Bleak Car Sales Data Still Produce Winners
MICHELE NORRIS, host:
From NPR News, this is ALL THINGS CONSIDERED. I'm Michele Norris.
ROBERT SIEGEL, host:
And I'm Robert Siegel. Americans have very strong feelings about their cars and their coffee, and that's where we begin this hour.
NORRIS: If you're more inclined to skip that four-dollar, half-caff mochachino at Starbucks or you find yourself cursing at your eight-passenger, fully loaded SUV, you're not alone. Changing preferences for cars and coffee have become a fiscal weathervane in this faltering economy.
SIEGEL: Starbucks' decision this week to close 600 underperforming stores around the country has to do with the cafe's ubiquity. In a moment, we'll hear from a neighborhood that may be oversaturated in Starbucks stores. But first, evidence that America's love affair with SUVs may have run its course: automakers had their worst June in over a decade. Sales are down more than 18 percent from one year ago.
NORRIS: Consumers who are still buying are shunning gas guzzlers and squeezing into smaller cars. To find out what they're seeking, we called the CEO of Vehix.com. Derek Mattsson runs the Web site, designed to assist car buyers with research to buy or sell a vehicle. Welcome to the program.
Mr. DEREK MATTSSON (Vehix.com): Thank you.
NORRIS: So if people are buying smaller cars, what are they looking for?
Mr. MATTSSON: Well, there's a definite preference towards the Asian vehicles. Honda Civic has been the most popular vehicle the last couple months. Obviously the Toyota products have been strong. There's some preference, obviously, for hybrids, as part of the compact set. However, not all consumers are willing to pay the extra $5,000 for that type of vehicle.
NORRIS: Now, you mentioned the Asian automakers. Honda and Toyota have done very well, despite the steep drop in sales for some of the American automakers. Honda has two models that are very popular right now, the Fit and the Civic, but I understand that both those vehicles are in very short supply.
Mr. MATTSSON: Yes, they're down to less than a two-week supply, which is nothing in a dealership.
NORRIS: Now, what does that mean?
Mr. MATTSSON: They're just - that means that the demand has been so great, there's not a lot of inventory in place. So what you're seeing with Honda is they're actually trying to increase production to deliver enough vehicles to meet demand. You're seeing the opposite with the American manufacturers, where they've started cutting production on most SUVs, trucks, minivans, over the last three months, and that will continue.
NORRIS: A tough economy always produces winners and losers. Is there a vehicular equivalent of a 90-pound weakling suddenly king of the car lot because of this focus on fuel efficiency?
Mr. MATTSSON: Well, I would say hybrids would be there, but I'd say the biggest winner as of late would be the Honda Civic, and the Honda Accord to an extent. That's a slightly larger vehicle, but I'd say those are the big winners. We're also seeing the new - the Fits and the other smaller subcompact fuel-economy vehicles really start to take off.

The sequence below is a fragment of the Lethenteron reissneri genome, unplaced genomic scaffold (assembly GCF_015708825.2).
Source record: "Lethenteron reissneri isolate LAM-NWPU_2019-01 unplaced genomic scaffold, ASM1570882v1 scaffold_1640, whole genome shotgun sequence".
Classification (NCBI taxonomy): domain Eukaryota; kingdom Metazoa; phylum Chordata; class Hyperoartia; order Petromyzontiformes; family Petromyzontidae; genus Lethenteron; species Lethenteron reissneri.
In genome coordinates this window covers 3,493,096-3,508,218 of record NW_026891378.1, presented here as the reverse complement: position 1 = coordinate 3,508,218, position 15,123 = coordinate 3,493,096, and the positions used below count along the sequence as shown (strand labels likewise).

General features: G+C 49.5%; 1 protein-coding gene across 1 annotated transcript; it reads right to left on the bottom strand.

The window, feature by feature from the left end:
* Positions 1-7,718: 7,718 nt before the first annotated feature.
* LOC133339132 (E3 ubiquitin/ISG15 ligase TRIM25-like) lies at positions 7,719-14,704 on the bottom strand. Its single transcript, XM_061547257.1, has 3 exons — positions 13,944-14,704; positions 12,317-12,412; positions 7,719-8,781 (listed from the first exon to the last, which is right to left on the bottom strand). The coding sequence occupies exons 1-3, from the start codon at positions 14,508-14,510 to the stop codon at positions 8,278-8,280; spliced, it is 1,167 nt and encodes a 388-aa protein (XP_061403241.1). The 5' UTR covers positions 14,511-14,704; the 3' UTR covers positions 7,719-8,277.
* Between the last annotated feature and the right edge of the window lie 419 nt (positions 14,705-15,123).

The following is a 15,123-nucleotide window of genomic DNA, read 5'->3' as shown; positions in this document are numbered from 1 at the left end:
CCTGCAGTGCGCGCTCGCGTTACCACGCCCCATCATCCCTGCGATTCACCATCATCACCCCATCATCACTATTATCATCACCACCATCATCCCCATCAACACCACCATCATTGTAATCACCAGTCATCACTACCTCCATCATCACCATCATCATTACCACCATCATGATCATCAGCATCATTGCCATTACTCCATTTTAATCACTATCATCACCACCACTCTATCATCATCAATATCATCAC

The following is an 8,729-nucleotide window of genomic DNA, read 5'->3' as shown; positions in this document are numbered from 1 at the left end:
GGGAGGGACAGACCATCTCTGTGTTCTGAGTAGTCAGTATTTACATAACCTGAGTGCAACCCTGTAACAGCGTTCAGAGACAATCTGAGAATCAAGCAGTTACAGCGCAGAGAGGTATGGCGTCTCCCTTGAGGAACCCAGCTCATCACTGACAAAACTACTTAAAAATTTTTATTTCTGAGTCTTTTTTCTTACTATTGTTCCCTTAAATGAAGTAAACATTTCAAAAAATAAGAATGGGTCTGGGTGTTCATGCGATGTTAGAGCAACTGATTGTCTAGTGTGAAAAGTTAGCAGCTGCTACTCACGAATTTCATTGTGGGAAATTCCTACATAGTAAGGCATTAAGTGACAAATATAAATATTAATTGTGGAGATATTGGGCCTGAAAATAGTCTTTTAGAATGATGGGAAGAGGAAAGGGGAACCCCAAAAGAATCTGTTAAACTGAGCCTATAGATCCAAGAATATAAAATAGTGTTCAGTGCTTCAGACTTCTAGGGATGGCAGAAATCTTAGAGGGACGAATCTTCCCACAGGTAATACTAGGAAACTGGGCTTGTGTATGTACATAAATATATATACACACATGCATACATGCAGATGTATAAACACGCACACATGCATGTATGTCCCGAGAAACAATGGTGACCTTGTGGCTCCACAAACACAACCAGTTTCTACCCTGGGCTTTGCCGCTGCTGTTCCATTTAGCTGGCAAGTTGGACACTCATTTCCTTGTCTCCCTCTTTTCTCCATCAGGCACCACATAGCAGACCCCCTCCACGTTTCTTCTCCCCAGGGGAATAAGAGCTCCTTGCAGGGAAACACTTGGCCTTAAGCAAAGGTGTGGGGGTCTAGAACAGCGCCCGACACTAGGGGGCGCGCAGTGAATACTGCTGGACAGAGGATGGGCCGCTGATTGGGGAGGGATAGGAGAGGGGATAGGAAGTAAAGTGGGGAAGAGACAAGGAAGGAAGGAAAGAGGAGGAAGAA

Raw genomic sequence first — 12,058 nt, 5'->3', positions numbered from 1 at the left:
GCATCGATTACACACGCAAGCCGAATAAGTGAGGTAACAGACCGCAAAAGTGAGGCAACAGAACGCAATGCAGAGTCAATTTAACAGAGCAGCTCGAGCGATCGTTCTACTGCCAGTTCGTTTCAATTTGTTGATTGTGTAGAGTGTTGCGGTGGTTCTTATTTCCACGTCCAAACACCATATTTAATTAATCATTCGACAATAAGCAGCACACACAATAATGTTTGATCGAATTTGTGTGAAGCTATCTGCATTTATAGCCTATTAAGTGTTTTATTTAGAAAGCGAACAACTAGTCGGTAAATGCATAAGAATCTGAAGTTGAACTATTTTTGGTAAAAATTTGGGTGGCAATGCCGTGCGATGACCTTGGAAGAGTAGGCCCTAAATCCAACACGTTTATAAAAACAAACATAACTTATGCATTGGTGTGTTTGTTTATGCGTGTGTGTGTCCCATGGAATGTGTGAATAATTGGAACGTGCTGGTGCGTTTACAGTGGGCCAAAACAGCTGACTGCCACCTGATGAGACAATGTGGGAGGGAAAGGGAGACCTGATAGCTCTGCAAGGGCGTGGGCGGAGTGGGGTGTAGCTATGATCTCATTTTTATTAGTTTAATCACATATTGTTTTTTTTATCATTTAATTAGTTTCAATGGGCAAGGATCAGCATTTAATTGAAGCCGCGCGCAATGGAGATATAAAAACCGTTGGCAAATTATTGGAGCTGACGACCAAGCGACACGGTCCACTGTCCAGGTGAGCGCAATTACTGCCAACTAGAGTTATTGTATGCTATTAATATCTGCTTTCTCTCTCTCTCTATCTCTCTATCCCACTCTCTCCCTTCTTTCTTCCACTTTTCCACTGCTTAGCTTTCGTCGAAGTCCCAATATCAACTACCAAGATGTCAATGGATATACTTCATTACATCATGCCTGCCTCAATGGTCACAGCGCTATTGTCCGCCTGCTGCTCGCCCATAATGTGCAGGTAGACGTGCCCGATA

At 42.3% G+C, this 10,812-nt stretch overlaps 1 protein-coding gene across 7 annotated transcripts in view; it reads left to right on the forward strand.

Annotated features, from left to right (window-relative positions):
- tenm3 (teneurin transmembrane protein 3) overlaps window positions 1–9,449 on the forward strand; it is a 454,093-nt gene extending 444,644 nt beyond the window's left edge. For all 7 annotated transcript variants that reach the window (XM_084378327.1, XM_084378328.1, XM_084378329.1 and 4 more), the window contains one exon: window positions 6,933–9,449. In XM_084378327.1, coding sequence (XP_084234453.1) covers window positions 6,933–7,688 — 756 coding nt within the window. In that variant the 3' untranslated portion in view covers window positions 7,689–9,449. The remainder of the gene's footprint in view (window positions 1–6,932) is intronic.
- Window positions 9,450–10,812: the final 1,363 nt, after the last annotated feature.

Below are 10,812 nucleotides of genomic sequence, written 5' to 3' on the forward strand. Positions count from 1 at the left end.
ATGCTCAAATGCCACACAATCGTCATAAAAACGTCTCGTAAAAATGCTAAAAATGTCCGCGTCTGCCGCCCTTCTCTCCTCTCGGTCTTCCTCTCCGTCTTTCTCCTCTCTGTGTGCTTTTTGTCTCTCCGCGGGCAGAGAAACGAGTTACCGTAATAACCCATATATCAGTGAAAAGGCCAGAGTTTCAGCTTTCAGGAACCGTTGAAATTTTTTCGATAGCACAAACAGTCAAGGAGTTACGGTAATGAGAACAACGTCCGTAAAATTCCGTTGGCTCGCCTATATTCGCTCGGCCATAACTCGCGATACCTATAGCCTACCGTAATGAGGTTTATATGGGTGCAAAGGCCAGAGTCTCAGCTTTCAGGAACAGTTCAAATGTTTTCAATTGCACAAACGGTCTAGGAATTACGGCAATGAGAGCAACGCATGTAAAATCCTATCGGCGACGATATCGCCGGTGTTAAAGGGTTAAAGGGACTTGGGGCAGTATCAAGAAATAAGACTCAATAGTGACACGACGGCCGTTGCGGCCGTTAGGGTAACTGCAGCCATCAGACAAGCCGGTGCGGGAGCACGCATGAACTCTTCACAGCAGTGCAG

NORRIS: Why does the Civic stand out?
Mr. MATTSSON: I think it's people looking for an affordable fuel - car that's based on good fuel economy.
NORRIS: It doesn't necessarily have the kind of sexy or sleek design that you see in some of the other cars.
Mr. MATTSSON: No, I think, again, I think it's price and fuel economy. That's - the need for cool or spacious cars, that's not a top priority right now with consumers.
NORRIS: So if you look at the traffic on your Web site, what looks to be the worst-selling vehicle, the vehicle that you perhaps couldn't give away if you tried?
Mr. MATTSSON: Well, surprisingly, about a year ago, 28 percent of all the people that came to our site would be in search of an SUV or a large sedan. That has changed dramatically. In the last six months we've seen that erode at least 50 percent, where maybe 15 percent of the people are looking for an SUV.
NORRIS: I guess the news, if you absolutely need a large truck or an SUV, this might be a good time to buy one.
Mr. MATTSSON: Well, if you - again, I think the people that must have large vehicles for industrial use or large families or people that use it for some work function, I think that will continue, and this would be a terrific time to buy.
The trend over the past 10 years was suburbanites buying SUVs that they drive around town for no real purpose other than they like driving a large vehicle; that will definitely disappear.
NORRIS: Mr. Mattsson, good to talk to you. Thanks so much.
Mr. MATTSSON: Thank you.
NORRIS: Derek Mattsson is the CEO of the Web site called Vehix.com. Transcript provided by NPR, Copyright NPR.
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